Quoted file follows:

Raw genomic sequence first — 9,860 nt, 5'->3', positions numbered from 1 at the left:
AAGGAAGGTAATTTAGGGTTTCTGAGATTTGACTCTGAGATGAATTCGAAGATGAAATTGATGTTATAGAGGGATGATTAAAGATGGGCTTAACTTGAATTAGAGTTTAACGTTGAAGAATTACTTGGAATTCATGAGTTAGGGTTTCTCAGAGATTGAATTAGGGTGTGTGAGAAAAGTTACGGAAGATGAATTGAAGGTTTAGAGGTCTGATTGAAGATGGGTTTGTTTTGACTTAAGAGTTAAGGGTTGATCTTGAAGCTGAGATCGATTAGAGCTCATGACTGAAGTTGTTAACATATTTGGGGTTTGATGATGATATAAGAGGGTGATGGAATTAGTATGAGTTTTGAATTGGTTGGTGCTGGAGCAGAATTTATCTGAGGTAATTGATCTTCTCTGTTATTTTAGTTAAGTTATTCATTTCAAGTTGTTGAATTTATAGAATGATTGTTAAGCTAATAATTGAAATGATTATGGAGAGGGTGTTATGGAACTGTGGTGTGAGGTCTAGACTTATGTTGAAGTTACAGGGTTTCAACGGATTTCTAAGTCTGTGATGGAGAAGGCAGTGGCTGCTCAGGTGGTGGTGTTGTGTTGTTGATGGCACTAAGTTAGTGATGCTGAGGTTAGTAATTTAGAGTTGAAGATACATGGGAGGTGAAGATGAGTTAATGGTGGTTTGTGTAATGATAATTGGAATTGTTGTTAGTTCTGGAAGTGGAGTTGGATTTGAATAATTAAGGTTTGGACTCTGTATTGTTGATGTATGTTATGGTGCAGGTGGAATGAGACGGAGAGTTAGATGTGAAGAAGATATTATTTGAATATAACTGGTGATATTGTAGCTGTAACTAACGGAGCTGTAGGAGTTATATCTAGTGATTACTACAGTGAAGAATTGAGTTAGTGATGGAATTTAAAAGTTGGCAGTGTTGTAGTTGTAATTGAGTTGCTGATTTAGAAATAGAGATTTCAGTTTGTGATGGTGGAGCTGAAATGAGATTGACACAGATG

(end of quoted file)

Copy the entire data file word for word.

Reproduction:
Raw genomic sequence first — 9,860 nt, 5'->3', positions numbered from 1 at the left:
AAGGAAGGTAATTTAGGGTTTCTGAGATTTGACTCTGAGATGAATTCGAAGATGAAATTGATGTTATAGAGGGATGATTAAAGATGGGCTTAACTTGAATTAGAGTTTAACGTTGAAGAATTACTTGGAATTCATGAGTTAGGGTTTCTCAGAGATTGAATTAGGGTGTGTGAGAAAAGTTACGGAAGATGAATTGAAGGTTTAGAGGTCTGATTGAAGATGGGTTTGTTTTGACTTAAGAGTTAAGGGTTGATCTTGAAGCTGAGATCGATTAGAGCTCATGACTGAAGTTGTTAACATATTTGGGGTTTGATGATGATATAAGAGGGTGATGGAATTAGTATGAGTTTTGAATTGGTTGGTGCTGGAGCAGAATTTATCTGAGGTAATTGATCTTCTCTGTTATTTTAGTTAAGTTATTCATTTCAAGTTGTTGAATTTATAGAATGATTGTTAAGCTAATAATTGAAATGATTATGGAGAGGGTGTTATGGAACTGTGGTGTGAGGTCTAGACTTATGTTGAAGTTACAGGGTTTCAACGGATTTCTAAGTCTGTGATGGAGAAGGCAGTGGCTGCTCAGGTGGTGGTGTTGTGTTGTTGATGGCACTAAGTTAGTGATGCTGAGGTTAGTAATTTAGAGTTGAAGATACATGGGAGGTGAAGATGAGTTAATGGTGGTTTGTGTAATGATAATTGGAATTGTTGTTAGTTCTGGAAGTGGAGTTGGATTTGAATAATTAAGGTTTGGACTCTGTATTGTTGATGTATGTTATGGTGCAGGTGGAATGAGACGGAGAGTTAGATGTGAAGAAGATATTATTTGAATATAACTGGTGATATTGTAGCTGTAACTAACGGAGCTGTAGGAGTTATATCTAGTGATTACTACAGTGAAGAATTGAGTTAGTGATGGAATTTAAAAGTTGGCAGTGTTGTAGTTGTAATTGAGTTGCTGATTTAGAAATAGAGATTTCAGTTTGTGATGGTGGAGCTGAAATGAGATTGACACAGATG